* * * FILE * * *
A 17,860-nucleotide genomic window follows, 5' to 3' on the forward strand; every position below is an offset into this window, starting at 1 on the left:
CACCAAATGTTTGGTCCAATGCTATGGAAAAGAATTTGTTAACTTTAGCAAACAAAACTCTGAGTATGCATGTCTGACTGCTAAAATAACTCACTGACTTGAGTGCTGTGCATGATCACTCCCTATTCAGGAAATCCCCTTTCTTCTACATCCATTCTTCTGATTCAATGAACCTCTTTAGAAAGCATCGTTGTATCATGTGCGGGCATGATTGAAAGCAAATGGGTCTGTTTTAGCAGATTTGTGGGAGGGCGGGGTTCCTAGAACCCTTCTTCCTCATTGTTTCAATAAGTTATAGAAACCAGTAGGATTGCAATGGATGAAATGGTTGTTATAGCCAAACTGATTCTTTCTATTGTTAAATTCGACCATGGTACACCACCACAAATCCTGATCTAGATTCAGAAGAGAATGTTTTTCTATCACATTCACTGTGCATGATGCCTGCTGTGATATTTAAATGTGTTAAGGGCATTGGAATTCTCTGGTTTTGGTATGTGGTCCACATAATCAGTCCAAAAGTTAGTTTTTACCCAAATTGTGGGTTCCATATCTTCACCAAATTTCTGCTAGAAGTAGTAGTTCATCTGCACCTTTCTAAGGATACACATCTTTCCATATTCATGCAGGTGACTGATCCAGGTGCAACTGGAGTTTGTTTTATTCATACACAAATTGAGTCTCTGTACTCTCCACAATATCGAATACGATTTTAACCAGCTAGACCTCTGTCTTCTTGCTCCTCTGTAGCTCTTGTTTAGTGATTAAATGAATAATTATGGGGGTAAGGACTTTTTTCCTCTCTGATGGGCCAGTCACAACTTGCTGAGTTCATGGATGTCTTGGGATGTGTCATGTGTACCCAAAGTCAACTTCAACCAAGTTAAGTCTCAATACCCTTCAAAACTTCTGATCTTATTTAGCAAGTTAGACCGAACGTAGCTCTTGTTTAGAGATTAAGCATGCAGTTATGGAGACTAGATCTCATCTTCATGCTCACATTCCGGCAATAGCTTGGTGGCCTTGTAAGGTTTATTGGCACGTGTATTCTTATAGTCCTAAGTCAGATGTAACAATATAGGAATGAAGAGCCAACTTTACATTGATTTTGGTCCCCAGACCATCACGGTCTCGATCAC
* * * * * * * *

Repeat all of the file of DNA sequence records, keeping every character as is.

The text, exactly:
A 17,860-nucleotide genomic window follows, 5' to 3' on the forward strand; every position below is an offset into this window, starting at 1 on the left:
CACCAAATGTTTGGTCCAATGCTATGGAAAAGAATTTGTTAACTTTAGCAAACAAAACTCTGAGTATGCATGTCTGACTGCTAAAATAACTCACTGACTTGAGTGCTGTGCATGATCACTCCCTATTCAGGAAATCCCCTTTCTTCTACATCCATTCTTCTGATTCAATGAACCTCTTTAGAAAGCATCGTTGTATCATGTGCGGGCATGATTGAAAGCAAATGGGTCTGTTTTAGCAGATTTGTGGGAGGGCGGGGTTCCTAGAACCCTTCTTCCTCATTGTTTCAATAAGTTATAGAAACCAGTAGGATTGCAATGGATGAAATGGTTGTTATAGCCAAACTGATTCTTTCTATTGTTAAATTCGACCATGGTACACCACCACAAATCCTGATCTAGATTCAGAAGAGAATGTTTTTCTATCACATTCACTGTGCATGATGCCTGCTGTGATATTTAAATGTGTTAAGGGCATTGGAATTCTCTGGTTTTGGTATGTGGTCCACATAATCAGTCCAAAAGTTAGTTTTTACCCAAATTGTGGGTTCCATATCTTCACCAAATTTCTGCTAGAAGTAGTAGTTCATCTGCACCTTTCTAAGGATACACATCTTTCCATATTCATGCAGGTGACTGATCCAGGTGCAACTGGAGTTTGTTTTATTCATACACAAATTGAGTCTCTGTACTCTCCACAATATCGAATACGATTTTAACCAGCTAGACCTCTGTCTTCTTGCTCCTCTGTAGCTCTTGTTTAGTGATTAAATGAATAATTATGGGGGTAAGGACTTTTTTCCTCTCTGATGGGCCAGTCACAACTTGCTGAGTTCATGGATGTCTTGGGATGTGTCATGTGTACCCAAAGTCAACTTCAACCAAGTTAAGTCTCAATACCCTTCAAAACTTCTGATCTTATTTAGCAAGTTAGACCGAACGTAGCTCTTGTTTAGAGATTAAGCATGCAGTTATGGAGACTAGATCTCATCTTCATGCTCACATTCCGGCAATAGCTTGGTGGCCTTGTAAGGTTTATTGGCACGTGTATTCTTATAGTCCTAAGTCAGATGTAACAATATAGGAATGAAGAGCCAACTTTACATTGATTTTGGTCCCCAGACCATCACGGTCTCGATCAC